Democracy won in Ohio (and it could be spreading).
Ohio voters overwhelmingly defeated a Republican effort to weaken the democratic ability of citizens to amend the state constitution and secure reproductive rights in the constitution. The Washington Post offers four takeaways about the election that are worth reading, and The American Prospect’s Robert Kuttner sees it as a possible turning point. “The Republican grand strategy, quite apart from Trump’s efforts to become dictator, has been to push issues that are at odds with the views of most voters, and then prevail by destroying democracy. They have done this via voter suppression, extreme gerrymandering, rigging courts, having red-state governors countermand the preferences of citizens in blue cities, and by restricting reproductive rights. But that strategy may have just reached its limits.”
School kids won in Massachusetts.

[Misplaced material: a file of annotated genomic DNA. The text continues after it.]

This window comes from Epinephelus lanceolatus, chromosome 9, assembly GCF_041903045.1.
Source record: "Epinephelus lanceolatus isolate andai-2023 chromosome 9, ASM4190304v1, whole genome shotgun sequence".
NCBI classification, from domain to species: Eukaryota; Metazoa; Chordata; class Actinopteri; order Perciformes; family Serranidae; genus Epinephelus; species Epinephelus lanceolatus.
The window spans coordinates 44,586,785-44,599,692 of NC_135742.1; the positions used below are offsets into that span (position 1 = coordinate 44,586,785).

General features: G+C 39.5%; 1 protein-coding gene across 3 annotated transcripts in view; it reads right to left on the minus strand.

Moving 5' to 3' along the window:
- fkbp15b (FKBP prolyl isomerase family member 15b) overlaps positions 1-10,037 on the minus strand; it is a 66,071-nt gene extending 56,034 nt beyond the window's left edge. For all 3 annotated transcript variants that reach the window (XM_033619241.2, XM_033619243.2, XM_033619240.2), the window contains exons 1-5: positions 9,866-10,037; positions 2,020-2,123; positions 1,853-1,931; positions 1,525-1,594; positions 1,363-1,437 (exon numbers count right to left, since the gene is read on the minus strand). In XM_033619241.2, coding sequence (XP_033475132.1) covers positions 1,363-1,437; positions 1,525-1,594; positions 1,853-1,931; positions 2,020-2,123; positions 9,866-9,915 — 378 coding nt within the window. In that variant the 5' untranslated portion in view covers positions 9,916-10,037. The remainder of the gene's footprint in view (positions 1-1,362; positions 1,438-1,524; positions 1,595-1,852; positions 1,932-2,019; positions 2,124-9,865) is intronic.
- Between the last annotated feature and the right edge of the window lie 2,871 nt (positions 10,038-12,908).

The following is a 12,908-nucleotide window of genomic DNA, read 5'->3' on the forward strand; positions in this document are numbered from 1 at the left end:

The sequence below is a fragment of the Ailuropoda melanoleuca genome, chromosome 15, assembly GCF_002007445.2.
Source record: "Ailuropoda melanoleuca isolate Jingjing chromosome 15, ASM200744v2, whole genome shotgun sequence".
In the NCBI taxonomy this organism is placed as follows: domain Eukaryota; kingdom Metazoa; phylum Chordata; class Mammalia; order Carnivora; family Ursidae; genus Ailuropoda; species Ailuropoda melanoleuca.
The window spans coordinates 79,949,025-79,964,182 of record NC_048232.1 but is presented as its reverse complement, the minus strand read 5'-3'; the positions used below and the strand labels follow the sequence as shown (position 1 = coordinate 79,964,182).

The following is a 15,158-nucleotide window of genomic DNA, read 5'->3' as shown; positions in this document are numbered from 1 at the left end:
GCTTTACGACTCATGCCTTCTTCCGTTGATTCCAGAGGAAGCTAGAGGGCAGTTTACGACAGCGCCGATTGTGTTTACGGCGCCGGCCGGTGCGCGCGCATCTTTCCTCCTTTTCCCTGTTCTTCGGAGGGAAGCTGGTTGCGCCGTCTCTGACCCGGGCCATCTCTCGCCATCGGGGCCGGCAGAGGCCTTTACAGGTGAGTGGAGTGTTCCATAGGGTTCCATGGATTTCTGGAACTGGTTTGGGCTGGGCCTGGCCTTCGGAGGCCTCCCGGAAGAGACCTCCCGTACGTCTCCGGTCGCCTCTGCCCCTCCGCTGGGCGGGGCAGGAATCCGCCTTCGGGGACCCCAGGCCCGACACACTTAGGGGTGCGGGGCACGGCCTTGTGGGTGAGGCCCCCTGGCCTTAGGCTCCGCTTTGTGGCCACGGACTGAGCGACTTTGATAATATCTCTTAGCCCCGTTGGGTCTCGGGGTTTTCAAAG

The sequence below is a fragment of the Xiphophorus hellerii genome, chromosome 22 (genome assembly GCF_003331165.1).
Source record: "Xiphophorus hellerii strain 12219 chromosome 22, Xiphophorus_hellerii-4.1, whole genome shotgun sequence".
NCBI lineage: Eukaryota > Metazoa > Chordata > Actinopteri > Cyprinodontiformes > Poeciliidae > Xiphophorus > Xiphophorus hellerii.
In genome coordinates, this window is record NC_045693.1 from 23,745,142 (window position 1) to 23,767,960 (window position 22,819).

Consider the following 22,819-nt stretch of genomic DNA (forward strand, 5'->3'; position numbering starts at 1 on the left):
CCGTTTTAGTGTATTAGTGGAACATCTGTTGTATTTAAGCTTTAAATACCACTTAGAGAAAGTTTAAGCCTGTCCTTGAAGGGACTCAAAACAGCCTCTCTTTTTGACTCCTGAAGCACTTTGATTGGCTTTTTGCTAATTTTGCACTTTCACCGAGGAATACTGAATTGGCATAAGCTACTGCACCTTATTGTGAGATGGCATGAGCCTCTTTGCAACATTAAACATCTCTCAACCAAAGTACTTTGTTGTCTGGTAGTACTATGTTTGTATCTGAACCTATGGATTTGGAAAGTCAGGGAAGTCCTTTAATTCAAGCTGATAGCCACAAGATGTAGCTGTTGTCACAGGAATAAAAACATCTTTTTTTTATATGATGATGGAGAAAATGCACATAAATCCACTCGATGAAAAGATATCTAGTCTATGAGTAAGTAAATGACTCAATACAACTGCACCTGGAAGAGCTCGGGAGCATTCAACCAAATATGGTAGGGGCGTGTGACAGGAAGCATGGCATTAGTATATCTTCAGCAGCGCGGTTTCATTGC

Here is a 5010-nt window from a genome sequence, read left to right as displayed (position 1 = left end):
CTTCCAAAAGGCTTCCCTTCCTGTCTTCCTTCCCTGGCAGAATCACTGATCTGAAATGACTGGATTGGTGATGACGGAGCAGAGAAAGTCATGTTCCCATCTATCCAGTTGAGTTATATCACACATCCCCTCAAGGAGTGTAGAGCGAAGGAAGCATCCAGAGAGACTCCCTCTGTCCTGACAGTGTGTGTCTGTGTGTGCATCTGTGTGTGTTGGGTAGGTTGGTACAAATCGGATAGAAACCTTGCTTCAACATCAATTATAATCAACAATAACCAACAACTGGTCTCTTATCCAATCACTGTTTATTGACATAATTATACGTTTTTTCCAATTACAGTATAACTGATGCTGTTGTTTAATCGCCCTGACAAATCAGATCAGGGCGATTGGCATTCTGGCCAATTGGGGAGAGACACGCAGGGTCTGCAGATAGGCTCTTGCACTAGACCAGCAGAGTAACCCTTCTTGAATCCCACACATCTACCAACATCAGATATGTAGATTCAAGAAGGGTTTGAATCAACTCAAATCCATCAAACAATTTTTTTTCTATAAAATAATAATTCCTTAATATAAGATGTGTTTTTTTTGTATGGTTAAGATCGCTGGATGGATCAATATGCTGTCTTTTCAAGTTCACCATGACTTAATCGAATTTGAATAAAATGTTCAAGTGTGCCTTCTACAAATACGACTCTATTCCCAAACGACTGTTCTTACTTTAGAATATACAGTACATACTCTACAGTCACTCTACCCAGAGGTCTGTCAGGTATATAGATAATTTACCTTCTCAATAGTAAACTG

Massachusetts became the eighth state to make public school meals free after Gov. Maura Healey approved a measure passed with bipartisan support in the state legislature. The Bay State joins California, Colorado, Maine, Michigan, Minnesota, New Mexico, and Vermont in providing the free meals and extends the number of students receiving them to nine million nationally. “The movement among states to permanently allow access to free meals to any student grows out of pandemic-era waivers issued by the U.S. Department of Agriculture in 2020,” explains Education Week. “That allowed any student across the country—regardless of family-income level—to access free meals at school with the help of federal funds. But those funds expired in June 2022, leaving states to decide whether to carry on with open-access programs or return to their pre-pandemic policies.”
Public utility customers and workers won in Merrimac, Massachusetts.
A proposal by the board of the Merrimac Municipal Light Department put before the city’s Board of Selectmen to privatize the light department was beaten back by a small—quite small—AFSCME local. Local 939’s seven members swiftly organized a campaign that mobilized local union members and residents. The effort turned out more than 800 people for the meeting and the proposal to privatize the light department went down by a vote of seven in favor, 782 opposed.
People who use (and pay for) the sewer system won in East Whiteland Township, Pennsylvania.